Clevert said the law violates the constitutional ban on cruel and unusual punishment because it "results in the denial of hormone therapy without regard for the individual medical needs of inmates and the medical judgment of their health-care providers." He added "there is no rational basis" for the law, which he said also violates their equal protection rights.

Clevert had issued a temporary order weeks after the law went into effect blocking prison officials from ending the therapy for inmates already receiving hormones during the lawsuit.

The law bans tax dollars from being used for inmates' hormone therapy and sexual reassignment surgery. Lawmakers approved it with bipartisan support and Gov. Jim Doyle signed it into law after an inmate who had received hormone therapy filed a lawsuit to try to force the prison to pay for his sex change.

Before the law went into effect, the Wisconsin Department of Corrections occasionally had approved hormone therapy for inmates its doctors diagnosed as having gender identity disorder. Dupuis estimated that only a handful of inmates receive the therapy at any given time.

Some of the plaintiffs had been on hormones for years before the law was passed. They included Andrea Fields, who had taken hormones since 1996. Before the law was blocked, the inmate's hormone dosage was cut in half, which led to nausea, weakness, loss of appetite and hair growth, according to court records.

Clevert, appointed by President Bill Clinton in 1995, didn't address whether banning sex-change surgery was also unconstitutional in his three-page order and promised to issue a decision soon to elaborate.

Sen. Ted Kanavas, R-Brookfield, one of the measure's sponsors, called the ruling absurd.

"This is another prime example of a liberal judge, far removed from the mainstream, overturning the will of the people," he said in a statement.

Van Hollen spokesman Bill Cosh said lawyers were reviewing the decision and considering an appeal.

If the ruling stands, taxpayers will likely be required to pay the inmates' legal fees, which Dupuis called substantial.

Thursday, April 01, 2010

Federal Judge Strikes State-Law Ban on Hormone Treatment for Transgendered Inmates - AMERICAN BAR ASSOCIATION JOURNAL (ABA JOURNAL)

April 1, 2010
By Martha Neil

Setting the stage for an appellate court showdown, a federal judge in Wisconsin has struck down as unconstitutional a state law that reportedly is the only one in the nation banning prison inmates who were born biologically male but identify as female from receiving hormone therapy.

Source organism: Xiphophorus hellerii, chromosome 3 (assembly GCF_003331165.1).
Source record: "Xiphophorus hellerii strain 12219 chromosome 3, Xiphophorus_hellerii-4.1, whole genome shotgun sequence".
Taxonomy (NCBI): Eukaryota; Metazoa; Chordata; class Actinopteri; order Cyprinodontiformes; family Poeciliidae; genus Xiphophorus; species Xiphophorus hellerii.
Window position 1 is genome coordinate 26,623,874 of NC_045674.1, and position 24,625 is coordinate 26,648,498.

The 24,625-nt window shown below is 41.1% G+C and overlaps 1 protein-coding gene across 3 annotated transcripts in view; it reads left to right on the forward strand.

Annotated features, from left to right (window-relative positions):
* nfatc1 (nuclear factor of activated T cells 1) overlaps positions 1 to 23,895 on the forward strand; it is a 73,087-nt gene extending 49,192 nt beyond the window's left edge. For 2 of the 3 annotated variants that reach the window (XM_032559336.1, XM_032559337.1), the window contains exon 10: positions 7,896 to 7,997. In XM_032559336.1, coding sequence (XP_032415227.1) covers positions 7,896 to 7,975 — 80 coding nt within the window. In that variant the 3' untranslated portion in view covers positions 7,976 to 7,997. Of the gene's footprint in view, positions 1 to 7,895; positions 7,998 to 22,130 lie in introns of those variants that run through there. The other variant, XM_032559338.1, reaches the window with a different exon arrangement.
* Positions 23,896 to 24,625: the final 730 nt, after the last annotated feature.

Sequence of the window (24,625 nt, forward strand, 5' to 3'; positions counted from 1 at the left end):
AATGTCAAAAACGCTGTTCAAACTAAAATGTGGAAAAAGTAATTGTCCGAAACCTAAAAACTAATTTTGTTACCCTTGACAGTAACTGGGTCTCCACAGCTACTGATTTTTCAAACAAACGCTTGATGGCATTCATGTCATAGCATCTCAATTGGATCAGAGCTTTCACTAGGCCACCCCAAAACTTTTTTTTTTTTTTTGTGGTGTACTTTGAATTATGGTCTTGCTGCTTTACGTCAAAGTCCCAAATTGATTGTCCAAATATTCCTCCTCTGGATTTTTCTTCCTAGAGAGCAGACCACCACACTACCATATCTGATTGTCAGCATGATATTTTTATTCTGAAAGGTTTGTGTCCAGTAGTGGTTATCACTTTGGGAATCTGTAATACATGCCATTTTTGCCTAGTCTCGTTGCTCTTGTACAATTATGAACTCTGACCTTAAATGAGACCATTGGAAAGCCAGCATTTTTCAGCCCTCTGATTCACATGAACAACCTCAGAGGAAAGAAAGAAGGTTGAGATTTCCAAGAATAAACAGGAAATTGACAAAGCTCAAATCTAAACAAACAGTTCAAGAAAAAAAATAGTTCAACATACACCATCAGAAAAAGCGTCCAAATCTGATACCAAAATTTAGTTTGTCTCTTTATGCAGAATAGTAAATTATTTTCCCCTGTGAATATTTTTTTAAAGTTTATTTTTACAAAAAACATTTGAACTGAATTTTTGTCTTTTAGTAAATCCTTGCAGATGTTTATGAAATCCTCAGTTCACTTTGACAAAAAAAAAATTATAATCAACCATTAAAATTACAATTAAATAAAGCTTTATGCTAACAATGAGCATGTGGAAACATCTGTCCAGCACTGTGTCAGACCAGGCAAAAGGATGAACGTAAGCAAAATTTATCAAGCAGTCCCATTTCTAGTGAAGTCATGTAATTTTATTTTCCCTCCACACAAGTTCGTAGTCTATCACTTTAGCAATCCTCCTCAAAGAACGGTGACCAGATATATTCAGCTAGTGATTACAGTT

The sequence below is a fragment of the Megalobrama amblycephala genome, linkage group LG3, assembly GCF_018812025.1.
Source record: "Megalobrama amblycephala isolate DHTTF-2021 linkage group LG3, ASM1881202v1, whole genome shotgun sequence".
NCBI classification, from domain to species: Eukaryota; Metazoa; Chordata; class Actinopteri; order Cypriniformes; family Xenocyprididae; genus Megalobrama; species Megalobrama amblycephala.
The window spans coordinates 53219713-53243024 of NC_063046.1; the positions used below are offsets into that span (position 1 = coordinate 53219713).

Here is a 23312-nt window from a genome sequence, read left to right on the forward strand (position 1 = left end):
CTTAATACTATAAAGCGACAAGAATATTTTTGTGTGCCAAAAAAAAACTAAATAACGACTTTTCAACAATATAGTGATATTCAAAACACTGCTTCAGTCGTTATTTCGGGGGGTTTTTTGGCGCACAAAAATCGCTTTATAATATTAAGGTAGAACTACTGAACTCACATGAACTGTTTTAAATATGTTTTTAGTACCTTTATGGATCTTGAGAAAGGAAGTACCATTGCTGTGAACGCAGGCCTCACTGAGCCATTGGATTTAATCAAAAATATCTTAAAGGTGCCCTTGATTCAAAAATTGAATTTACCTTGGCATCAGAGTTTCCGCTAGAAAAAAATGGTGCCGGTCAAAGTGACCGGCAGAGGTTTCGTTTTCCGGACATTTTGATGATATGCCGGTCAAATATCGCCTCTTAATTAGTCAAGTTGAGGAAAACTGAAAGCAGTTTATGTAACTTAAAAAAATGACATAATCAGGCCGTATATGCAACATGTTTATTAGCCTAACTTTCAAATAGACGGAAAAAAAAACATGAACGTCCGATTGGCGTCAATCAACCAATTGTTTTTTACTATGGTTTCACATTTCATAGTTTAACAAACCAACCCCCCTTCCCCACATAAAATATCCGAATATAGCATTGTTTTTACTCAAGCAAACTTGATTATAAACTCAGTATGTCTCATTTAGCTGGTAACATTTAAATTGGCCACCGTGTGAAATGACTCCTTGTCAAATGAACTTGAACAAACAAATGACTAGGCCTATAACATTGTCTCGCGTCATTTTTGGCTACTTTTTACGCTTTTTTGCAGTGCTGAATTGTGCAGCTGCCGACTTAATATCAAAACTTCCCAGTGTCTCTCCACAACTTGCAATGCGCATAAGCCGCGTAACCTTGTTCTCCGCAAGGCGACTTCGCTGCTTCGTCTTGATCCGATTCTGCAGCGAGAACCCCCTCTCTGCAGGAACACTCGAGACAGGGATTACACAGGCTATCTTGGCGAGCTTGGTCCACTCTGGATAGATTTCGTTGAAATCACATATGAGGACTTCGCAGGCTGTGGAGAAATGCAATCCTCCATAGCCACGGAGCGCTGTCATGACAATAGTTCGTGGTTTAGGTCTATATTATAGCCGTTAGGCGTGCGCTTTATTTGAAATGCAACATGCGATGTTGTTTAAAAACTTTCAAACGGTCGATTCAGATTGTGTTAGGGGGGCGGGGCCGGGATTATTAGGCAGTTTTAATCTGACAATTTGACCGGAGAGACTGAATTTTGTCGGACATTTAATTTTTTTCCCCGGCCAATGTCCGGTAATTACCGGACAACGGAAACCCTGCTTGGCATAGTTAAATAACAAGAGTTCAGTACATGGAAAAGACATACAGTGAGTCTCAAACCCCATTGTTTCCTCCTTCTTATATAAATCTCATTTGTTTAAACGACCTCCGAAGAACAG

The law violates the equal protection clause and is an unconstitutional form of cruel and unusual punishment, explained U.S. District Judge Charles Clevert in a brief written order yesterday. That is because it denies hormone therapy without considering individual inmates' medical needs or the judgment of their doctors, according to the Milwaukee Journal Sentinel.

Outraged legislators who drafted the law promised to urge the state attorney general to appeal Clevert's ruling. If it stands, the state likely will have to pay substantial attorney fees to the American Civil Liberties Union of Wisconsin and the Lambda Legal national gay rights group, which represented the plaintiff inmate group, reports the Associated Press.

"It's a victory for these inmates who have a condition that is misunderstood and vilified for political purposes that can be very serious," says ACLU attorney Larry Dupuis, who represents the plaintiffs. "To take away a whole class of treatment just because it's politically disfavored is not constitutional."

It isn't clear from Calvert's order whether it is also unconstitutional for the prison system to ban surgical treatment of transgendered inmates. However, he has promised a more detailed opinion soon.

Federal court rules transgender people must be allowed medical treatment in prison - SAN DIEGO GAY AND LESBIAN NEWS

SDGLN Staff | Thu, 04/01/2010 - 11:38am |

MILWAUKEE -- The U.S. District Court for the Eastern District of Wisconsin yesterday struck down a law that barred transgender people from receiving medical care while they are incarcerated.

The ACLU and Lambda Legal brought a challenge in January 2006 to the law on behalf of transgender prisoners, some of whom had been receiving hormones in Wisconsin prisons for years prior to the passage of the law.